Most days, I got food to Jósef just before dawn. I took it upon myself to be the first to rise in the household of my master, Rifleman Mnich. I slept on top of the stove, so it was simple for me to get up, remove my bedding, and light the wood splinter. I took the bucket and then went out for water, but extended my stay near the stream at the location where Jósef and I agreed to meet. I delivered Jósef’s food. By the time I returned to the Mnich homestead with the water, a cold light was seeping through cracks in the door and windows. Rifleman Mnich’s niece was starting the bacon. I handed her the water for the potatoes.

“Sun’s already up,” she chided me. I had to hurry in the days that followed to keep Jósef safe.

Next time I visited Jósef in the forest, he was again leaning on a tree, this time a birch, chewing on a twig, his new woolen coat and leather leggings I’d gotten from his sister wrapped about him.

“Have you any tar for me to take into town?” I asked him. He stared at me a long time then tossed the chewed twig aside. He kept looking at and beyond me, the whites of his eyes big and wet. I couldn’t get the image of the pig’s eyes going to slaughter out of my mind.

“What food have you brought?” he said.

I removed a hard sausage and some black bread from my pockets. He snatched them away, sat, and began to eat. “Marry me,” he said, while chewing.

“Marry a deserter?” I replied, astonished. I kept looking at the sausage in his hand. Half of it I’d wanted to deliver to my mother and children.

“Your orphans need a father,” he smiled.

“They don’t need to be orphaned twice!”

“Don’t worry,” he went on, “you can get my share of the farm from my sister and use it to persuade Headman Krol to approach the Military Delegation with a waiver for me from the draft.”

“Will it work?”

“No problem. Besides, your orphaned children...”

I’d thought about choosing a husband from among those few who were not conscripted, perhaps even one who may have mutilated himself, chopped off fingers or a hand to avoid military service. I supposed I would not find another physically able husband soon.

I went immediately to Borkowski, a servant at the Mnich homestead, and asked him to go with my future husband to find a pastor in Sapieżyszki. For the pastor’s services, I gave Jósef and Borkowski three złoty I had gotten from Jósef’s sister.

Later that evening, both men returned and, as agreed, we all met by the stream. Both men were very drunk. Their clothes were soaked from falling into the stream.

“The pastor,” Jósef said, his back on the ground, eyes closed, face up. ”He would not see us. Such times we live in. Such people! We were so disappointed. We went to a tavern...”

“And the three złoty I gave you?”

Jósef then began to curse his sister – called her by a terrible name – followed by something about her being the only woman he’d ever known to inherit a man’s fortune. Then he rolled over on his face and slept. I sent Borkowski away. Then I removed my future husband’s clothes, made a fire, and dried them – being sure to cover him with my cloak while I waited for them to dry.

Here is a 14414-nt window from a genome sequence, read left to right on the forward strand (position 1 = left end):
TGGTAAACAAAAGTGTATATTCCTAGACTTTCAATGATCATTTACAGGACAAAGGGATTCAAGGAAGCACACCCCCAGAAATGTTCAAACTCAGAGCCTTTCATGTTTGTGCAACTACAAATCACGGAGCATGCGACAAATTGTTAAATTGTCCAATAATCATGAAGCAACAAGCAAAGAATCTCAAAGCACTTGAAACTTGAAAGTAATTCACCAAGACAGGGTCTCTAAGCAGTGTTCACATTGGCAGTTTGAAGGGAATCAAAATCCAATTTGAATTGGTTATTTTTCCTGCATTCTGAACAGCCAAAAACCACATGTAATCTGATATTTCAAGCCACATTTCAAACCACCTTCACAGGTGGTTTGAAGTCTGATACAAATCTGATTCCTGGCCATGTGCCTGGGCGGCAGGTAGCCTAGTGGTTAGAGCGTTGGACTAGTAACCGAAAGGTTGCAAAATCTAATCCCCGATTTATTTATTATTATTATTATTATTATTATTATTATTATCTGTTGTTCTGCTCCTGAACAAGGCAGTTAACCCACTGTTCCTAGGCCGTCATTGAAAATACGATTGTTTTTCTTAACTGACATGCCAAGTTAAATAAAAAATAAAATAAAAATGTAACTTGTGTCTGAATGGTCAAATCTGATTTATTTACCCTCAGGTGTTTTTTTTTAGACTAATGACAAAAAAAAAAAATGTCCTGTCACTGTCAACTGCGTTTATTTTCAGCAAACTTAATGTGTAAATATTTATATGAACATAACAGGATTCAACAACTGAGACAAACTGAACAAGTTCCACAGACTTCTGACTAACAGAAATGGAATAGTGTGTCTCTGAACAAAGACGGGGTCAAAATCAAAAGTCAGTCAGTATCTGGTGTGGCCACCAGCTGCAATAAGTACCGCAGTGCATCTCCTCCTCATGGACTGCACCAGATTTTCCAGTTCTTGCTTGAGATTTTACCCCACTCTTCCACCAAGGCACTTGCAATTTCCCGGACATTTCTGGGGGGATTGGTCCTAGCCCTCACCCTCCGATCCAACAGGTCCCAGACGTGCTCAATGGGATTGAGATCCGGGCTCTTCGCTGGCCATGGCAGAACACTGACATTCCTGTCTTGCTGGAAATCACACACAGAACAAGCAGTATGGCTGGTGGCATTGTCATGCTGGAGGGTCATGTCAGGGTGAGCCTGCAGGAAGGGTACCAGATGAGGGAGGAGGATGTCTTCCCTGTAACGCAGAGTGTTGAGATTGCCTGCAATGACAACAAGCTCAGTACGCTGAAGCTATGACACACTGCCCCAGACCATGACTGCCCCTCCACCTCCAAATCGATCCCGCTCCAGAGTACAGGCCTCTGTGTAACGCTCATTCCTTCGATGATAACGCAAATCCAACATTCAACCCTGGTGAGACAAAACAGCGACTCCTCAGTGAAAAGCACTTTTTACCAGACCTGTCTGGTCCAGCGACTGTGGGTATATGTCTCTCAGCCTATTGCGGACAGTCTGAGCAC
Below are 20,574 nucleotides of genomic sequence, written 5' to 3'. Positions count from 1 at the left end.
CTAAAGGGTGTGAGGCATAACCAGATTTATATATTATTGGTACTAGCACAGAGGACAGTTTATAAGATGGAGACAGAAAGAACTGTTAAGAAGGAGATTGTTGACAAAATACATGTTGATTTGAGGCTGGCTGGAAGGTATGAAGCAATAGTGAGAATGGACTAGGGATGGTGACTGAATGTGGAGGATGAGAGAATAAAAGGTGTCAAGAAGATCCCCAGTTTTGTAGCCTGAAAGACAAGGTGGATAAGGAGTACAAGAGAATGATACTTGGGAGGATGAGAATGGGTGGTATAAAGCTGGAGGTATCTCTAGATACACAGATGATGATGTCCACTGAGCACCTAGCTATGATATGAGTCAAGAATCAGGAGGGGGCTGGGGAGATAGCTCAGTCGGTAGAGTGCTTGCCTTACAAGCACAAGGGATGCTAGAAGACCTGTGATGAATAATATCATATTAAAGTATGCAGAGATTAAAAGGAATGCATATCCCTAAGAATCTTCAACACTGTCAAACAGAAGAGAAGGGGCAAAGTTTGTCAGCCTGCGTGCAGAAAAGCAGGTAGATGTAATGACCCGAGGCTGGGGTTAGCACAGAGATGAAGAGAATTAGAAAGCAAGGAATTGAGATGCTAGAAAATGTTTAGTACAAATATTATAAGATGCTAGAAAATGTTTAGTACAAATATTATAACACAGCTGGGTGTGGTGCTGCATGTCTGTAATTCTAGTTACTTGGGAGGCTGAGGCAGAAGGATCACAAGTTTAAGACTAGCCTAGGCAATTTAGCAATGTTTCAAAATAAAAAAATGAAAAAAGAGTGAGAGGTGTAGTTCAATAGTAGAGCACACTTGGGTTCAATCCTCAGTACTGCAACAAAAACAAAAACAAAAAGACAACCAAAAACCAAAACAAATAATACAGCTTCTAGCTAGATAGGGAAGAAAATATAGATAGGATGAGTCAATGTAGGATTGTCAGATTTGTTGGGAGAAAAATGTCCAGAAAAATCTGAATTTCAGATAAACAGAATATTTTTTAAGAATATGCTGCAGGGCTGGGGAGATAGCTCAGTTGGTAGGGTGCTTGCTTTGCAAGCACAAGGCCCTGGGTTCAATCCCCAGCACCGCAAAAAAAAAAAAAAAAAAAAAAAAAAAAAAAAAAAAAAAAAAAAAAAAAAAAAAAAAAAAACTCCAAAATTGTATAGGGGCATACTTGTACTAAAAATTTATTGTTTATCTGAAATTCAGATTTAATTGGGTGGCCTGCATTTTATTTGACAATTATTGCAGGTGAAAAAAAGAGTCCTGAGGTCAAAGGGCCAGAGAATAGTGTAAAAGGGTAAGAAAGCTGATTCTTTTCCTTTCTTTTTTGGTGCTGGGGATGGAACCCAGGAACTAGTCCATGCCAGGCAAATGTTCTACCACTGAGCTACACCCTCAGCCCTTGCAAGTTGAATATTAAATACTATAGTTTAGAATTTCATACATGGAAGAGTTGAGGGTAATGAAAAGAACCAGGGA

After that, I went to Sapieżyszki myself and found Father Mackiewicz, the curate there, who said he hadn’t known anything about two men coming earlier to see him, only that there had been some loud drunken disturbance outside the church caused by two men. But he couldn’t imagine it was related. When I told Father Mackiewicz about my orphaned children and Jósef living in the forest and our plans to wed, he graciously agreed to conduct the ceremony free of charge. Father Mackiewicz accompanied me into the forest. When we came upon Jósef, he was lying on one side of his face in the tall grass near the pine tree where I’d first met him. A bit of drool had formed at one corner of his mouth and ran down into the grass. Father knelt beside him and rousted him. Poor Jósef shivered like a newborn lamb when he saw Father.

“Oh, I’m sorry!” Jósef said, seeming to recognize Father, and leapt to his feet.

“It’s alright, Jósef,” Father whispered. Jadwiga has explained everything.

“Everything?” Jósef gasped.

“Yes – you want to be married, don’t you?”

“Uh, er, yes,” Joseph mumbled, sighing with relief like wind through trees.

I gave the names of Agata and Tadenz Jajko as witnesses, although they were not present. It was then that Father Mackiewicz wedded me to Jósef Dobilas.

That evening, I went secretly with Jósef to the granary of Rifleman Mnich, where we spent the night together and completed our marriage contract.

Not long after we were married, but before Jósef had distilled any tar in the woods at all, he was arrested while stealing food from Rifleman Mnich’s household. Borkowski found me in the pasture bringing a midday snack to some of the workers. By the time I got to the main house, where they were detaining my husband, two soldiers were escorting him along the road into the forest.

I knew the soldiers would be taking him to Mariampol for his trial – and prison – or worse. Against my better judgment I went to see Rifleman Mnich, for I could have been discharged from service in his household for secretly marrying Jósef Dobilas. But when I told him, he was kind and did not discharge me. He was standing by the hearth, lighting his pipe. I heard him sucking hard on the pipe and watched the smoke float toward the ceiling in tiny clouds that flattened and vanished.

“Can my husband be executed?” I asked my master in a panic.

“He has evaded the draft – and committed other crimes,” he said. Then he paused, removed his pipe from his mouth, and rested it in his hand at his hip. “It is likely he will only serve a short term in prison, then his military service.” Then his voice changed from reassuring to stern. “But if your husband escapes from the authorities again and is recaptured, he will certainly be put to death.”